When you look around either the Reps or the Senate chamber it quickly becomes clear which side has the greater representation of women. John Howard used to refer to Labor’s “patronising use of quotas” but currently 35% of Labor MPs and Senators are women, compared to 26% of Liberal MPs and Senators and 14% — which means two — of the Nationals.

When it comes to ministerial representation, however, the conservative side has lifted its game. Seven of Labor’s 30 ministers are women, compared to seven of 32 on the Coalition side. And the senior portfolios of Treasury and Foreign Affairs on the Coalition side are now with women, and Helen Coonan will also be manager of Opposition Business in the Senate. Foreign Affairs is an odd choice for Coonan, but it brings her closer to the action, which is no bad thing given her experience.

Some other women are also worthy of note. Connie Fierravanti-Wells, who has demonstrated neither intelligence nor basic decency during her time in the Senate, has obtained a shadow Parliamentary Secretaryship. And Sophie Mirabella becomes shadow minister for Early Childhood Education, Childcare, Women and Youth.

Given that Mirabella opposes paid maternity leave, attacked Julia Gillard for not having children and reckons no Aboriginal children were stolen, she would appear to be the ideal spokeswoman for women and children’s issues. Given her comments on Muslim women, it’s a pity she wasn’t given immigration as well.

Bronwyn Bishop, however, lost her job. Some will be foolish enough to declare an end to the career of the former next Prime Minister of Australia, but she is in fact indestructible and will almost certainly grace the frontbench again at some point. Indeed, our great grandchildren will probably delight in the unveiling of a late 21st century Coalition ministry containing a Davros-like Bishop, a dried-out husk kept alive by cybernetic technology and an implacable malice toward the world.

There will be many amongst Tony Abbott’s colleagues who think he was lucky to keep his job, given his yabbering over the last nine months, during which time he has spoken about the leadership, about Peter Costello, about his book, about the Federation — about everything, pretty much, but his portfolio, except to say that he didn’t want it. One imagines Turnbull won’t have quite the same forbearance toward Abbott that his predecessor had. Abbott was absent from Question Time yesterday and might do well to take the same approach to his media appearances for the time being.

Michael Ronaldson retained his current job, but has also become shadow Cabinet Secretary. As shadow special minister of state, Ronaldson has done nothing but oppose John Faulkner’s reforms to improve — or restore — governmental and electoral accountability.

Mind you, if the Coalition can squeeze another year or two out of the Howard Government’s corruption of the political donations system, all to the better now that a rainmaker like Turnbull is in charge. And who knows, maybe a buffoon like Steve Fielding could be convinced to vote with the Coalition to retain the current arrangements.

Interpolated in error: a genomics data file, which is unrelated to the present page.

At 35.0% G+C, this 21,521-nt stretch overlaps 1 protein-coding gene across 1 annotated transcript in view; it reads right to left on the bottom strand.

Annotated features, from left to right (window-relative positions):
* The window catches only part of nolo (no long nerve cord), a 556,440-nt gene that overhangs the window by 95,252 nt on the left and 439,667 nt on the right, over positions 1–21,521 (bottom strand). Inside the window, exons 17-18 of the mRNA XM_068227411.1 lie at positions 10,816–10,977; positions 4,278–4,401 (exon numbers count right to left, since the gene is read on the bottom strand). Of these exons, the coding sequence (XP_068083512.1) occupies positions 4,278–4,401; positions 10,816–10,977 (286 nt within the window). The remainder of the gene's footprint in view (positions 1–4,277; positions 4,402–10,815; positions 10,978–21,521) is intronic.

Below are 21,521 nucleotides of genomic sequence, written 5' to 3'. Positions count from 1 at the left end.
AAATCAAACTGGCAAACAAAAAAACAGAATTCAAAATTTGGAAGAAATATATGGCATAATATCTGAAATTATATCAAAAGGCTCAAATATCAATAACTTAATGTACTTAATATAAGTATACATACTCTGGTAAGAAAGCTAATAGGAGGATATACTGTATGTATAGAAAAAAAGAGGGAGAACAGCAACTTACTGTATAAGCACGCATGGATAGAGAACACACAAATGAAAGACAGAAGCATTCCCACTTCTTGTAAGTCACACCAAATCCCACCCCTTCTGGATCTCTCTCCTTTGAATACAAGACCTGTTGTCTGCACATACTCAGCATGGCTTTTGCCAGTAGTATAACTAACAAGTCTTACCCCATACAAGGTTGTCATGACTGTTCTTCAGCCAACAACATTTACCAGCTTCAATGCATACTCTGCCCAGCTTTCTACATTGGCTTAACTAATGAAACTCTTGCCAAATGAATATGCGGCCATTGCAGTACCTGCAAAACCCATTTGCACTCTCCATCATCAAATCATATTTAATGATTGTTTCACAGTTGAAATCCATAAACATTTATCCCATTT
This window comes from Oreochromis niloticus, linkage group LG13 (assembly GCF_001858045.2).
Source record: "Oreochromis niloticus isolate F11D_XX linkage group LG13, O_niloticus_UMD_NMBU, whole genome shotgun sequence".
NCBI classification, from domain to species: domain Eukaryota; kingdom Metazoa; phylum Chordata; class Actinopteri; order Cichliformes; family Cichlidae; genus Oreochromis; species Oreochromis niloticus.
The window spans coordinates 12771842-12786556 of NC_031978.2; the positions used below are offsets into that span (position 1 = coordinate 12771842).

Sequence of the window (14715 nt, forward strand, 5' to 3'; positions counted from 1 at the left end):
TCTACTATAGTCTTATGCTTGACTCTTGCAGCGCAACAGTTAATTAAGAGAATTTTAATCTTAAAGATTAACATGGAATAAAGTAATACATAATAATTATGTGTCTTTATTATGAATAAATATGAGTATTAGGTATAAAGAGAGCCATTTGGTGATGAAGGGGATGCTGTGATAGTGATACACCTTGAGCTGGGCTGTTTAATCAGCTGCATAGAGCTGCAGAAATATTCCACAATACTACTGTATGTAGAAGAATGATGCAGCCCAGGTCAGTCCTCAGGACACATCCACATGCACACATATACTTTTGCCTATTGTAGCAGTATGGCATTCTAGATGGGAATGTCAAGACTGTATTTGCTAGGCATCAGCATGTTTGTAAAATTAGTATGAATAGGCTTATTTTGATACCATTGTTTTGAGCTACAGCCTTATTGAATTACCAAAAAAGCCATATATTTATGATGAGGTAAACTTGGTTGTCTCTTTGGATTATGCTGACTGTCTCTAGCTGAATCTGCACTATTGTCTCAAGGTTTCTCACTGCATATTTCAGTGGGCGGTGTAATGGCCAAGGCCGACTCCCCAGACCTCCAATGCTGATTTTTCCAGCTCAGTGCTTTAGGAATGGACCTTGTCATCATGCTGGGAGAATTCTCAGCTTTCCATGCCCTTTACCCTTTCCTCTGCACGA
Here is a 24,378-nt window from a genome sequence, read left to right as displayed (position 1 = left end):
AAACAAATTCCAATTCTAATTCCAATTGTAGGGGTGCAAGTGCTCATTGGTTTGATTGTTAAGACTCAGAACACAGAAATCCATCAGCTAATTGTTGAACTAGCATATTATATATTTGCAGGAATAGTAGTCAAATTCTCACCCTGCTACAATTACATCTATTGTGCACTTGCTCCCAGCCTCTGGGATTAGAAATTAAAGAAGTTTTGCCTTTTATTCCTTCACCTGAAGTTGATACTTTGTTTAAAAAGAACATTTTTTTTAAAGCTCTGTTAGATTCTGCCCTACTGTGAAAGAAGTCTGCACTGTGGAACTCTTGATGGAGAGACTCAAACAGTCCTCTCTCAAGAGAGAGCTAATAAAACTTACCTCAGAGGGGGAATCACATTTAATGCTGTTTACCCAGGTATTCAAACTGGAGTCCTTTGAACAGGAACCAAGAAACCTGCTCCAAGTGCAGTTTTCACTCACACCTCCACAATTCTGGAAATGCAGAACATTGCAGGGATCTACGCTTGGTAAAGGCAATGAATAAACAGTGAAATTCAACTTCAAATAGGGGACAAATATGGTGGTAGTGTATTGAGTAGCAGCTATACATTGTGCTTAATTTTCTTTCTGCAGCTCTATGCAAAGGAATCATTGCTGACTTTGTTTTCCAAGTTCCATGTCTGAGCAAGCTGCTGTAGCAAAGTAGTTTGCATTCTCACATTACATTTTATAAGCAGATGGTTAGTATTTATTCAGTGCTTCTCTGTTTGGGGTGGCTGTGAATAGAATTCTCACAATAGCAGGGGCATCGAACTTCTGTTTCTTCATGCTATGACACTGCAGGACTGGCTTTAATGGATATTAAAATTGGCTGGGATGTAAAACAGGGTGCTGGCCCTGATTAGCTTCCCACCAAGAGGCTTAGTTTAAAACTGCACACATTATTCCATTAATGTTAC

Nick Minchin marking Stephen Conroy will make the latter’s life rather more difficult, but losing Defence is undoubtedly a demotion. As if to stave off reports that he was unhappy, Minchin immediately issued a press release welcoming his move to Communications, which referred to “digital switch-off” — a policy that those of us without a lot of time for TV would fully support.

Minchin, as Australia Defence Association’s Neil James noted, has a solid grounding in major defence procurement issues from his time as Finance Minister and his absence will be noticed, although James pointed out that his replacement, David Johnston, has plenty of committee and Estimates experience in the area.

I commented yesterday that Greg Hunt will be unhappy at losing the ETS. But his office pointed out that Hunt has not so much lost an ETS as gained an Andrew Robb. Hunt also now has full control of water issues, without the inconvenient presence of John Cobb, who saw his role as vigorously representing the interests of irrigators.

Cobb replaces Nigel Scullion in the Agriculture portfolio, while Scullion — light on the fizz so you can slam it down fast — moves to Human Services, a portfolio a Top End fisherbloke like him may rightly regard with complete incomprehension.

The biggest problem for Andrew Robb is that — industrial relations apart — he has the three areas where the Coalition are furthest behind the Government in policy terms. It is Labor that has established Infrastructure Australia, allocated a portion of the budget surplus to infrastructure, and declared that the days of the Federal Government steering clear of urban infrastructure are over. It is Labor that has revived COAG, after John Howard let it drift in preference to using the states as a political punching bag. And for all the purported political danger of an emissions trading scheme, the Coalition has managed to make itself the issue ever since the Green Paper launch.

Robb will have a tough job to avoid looking reactive while updating Coalition policy and keeping on the same page as Turnbull and Hunt. At least Bruce Billson’s role in Sustainable Development and Cities indicates the Coalition — which wiped out Labor’s urban programs in 1996 — is interested again in sustainable cities.

Which leaves Julie Bishop. A Gallery colleague summed up the “clash” between Swan and Bishop as a fight between chihuahuas. Turnbull may yet rue putting his deputy and good friend into the hot seat. There are opportunities to be taken here that look beyond Bishop, and if Julia Gillard ever replaces Swan, it’ll be painful to watch.

Peter Fray

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